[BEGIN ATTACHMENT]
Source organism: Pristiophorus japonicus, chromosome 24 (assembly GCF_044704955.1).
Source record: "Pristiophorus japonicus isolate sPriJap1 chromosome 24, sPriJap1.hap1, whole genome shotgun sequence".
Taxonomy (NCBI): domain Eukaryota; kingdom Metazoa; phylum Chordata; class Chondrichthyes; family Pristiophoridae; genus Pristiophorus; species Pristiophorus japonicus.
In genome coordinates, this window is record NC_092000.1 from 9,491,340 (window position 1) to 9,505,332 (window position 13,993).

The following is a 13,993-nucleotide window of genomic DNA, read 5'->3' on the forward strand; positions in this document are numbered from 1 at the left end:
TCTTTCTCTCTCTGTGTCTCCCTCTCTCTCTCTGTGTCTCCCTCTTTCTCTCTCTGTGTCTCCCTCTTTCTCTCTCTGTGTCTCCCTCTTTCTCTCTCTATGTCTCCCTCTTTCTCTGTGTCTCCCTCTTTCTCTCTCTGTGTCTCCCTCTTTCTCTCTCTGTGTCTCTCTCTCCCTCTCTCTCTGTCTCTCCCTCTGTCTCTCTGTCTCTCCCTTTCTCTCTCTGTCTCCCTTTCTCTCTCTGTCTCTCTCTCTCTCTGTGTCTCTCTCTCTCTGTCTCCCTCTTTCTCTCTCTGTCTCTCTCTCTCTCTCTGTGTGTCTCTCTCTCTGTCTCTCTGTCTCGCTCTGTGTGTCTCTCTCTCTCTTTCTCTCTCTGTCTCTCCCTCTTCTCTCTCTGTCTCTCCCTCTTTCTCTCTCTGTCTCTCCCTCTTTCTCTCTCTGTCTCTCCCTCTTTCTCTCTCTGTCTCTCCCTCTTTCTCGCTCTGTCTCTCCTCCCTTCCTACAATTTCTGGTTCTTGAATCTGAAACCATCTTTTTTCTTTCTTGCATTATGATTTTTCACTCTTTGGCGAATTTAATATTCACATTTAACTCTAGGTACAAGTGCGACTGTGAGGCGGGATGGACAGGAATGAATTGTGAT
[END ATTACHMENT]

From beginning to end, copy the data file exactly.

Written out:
Source organism: Pristiophorus japonicus, chromosome 24 (assembly GCF_044704955.1).
Source record: "Pristiophorus japonicus isolate sPriJap1 chromosome 24, sPriJap1.hap1, whole genome shotgun sequence".
Taxonomy (NCBI): domain Eukaryota; kingdom Metazoa; phylum Chordata; class Chondrichthyes; family Pristiophoridae; genus Pristiophorus; species Pristiophorus japonicus.
In genome coordinates, this window is record NC_092000.1 from 9,491,340 (window position 1) to 9,505,332 (window position 13,993).

The following is a 13,993-nucleotide window of genomic DNA, read 5'->3' on the forward strand; positions in this document are numbered from 1 at the left end:
TCTTTCTCTCTCTGTGTCTCCCTCTCTCTCTCTGTGTCTCCCTCTTTCTCTCTCTGTGTCTCCCTCTTTCTCTCTCTGTGTCTCCCTCTTTCTCTCTCTATGTCTCCCTCTTTCTCTGTGTCTCCCTCTTTCTCTCTCTGTGTCTCCCTCTTTCTCTCTCTGTGTCTCTCTCTCCCTCTCTCTCTGTCTCTCCCTCTGTCTCTCTGTCTCTCCCTTTCTCTCTCTGTCTCCCTTTCTCTCTCTGTCTCTCTCTCTCTCTGTGTCTCTCTCTCTCTGTCTCCCTCTTTCTCTCTCTGTCTCTCTCTCTCTCTCTGTGTGTCTCTCTCTCTGTCTCTCTGTCTCGCTCTGTGTGTCTCTCTCTCTCTTTCTCTCTCTGTCTCTCCCTCTTCTCTCTCTGTCTCTCCCTCTTTCTCTCTCTGTCTCTCCCTCTTTCTCTCTCTGTCTCTCCCTCTTTCTCTCTCTGTCTCTCCCTCTTTCTCGCTCTGTCTCTCCTCCCTTCCTACAATTTCTGGTTCTTGAATCTGAAACCATCTTTTTTCTTTCTTGCATTATGATTTTTCACTCTTTGGCGAATTTAATATTCACATTTAACTCTAGGTACAAGTGCGACTGTGAGGCGGGATGGACAGGAATGAATTGTGAT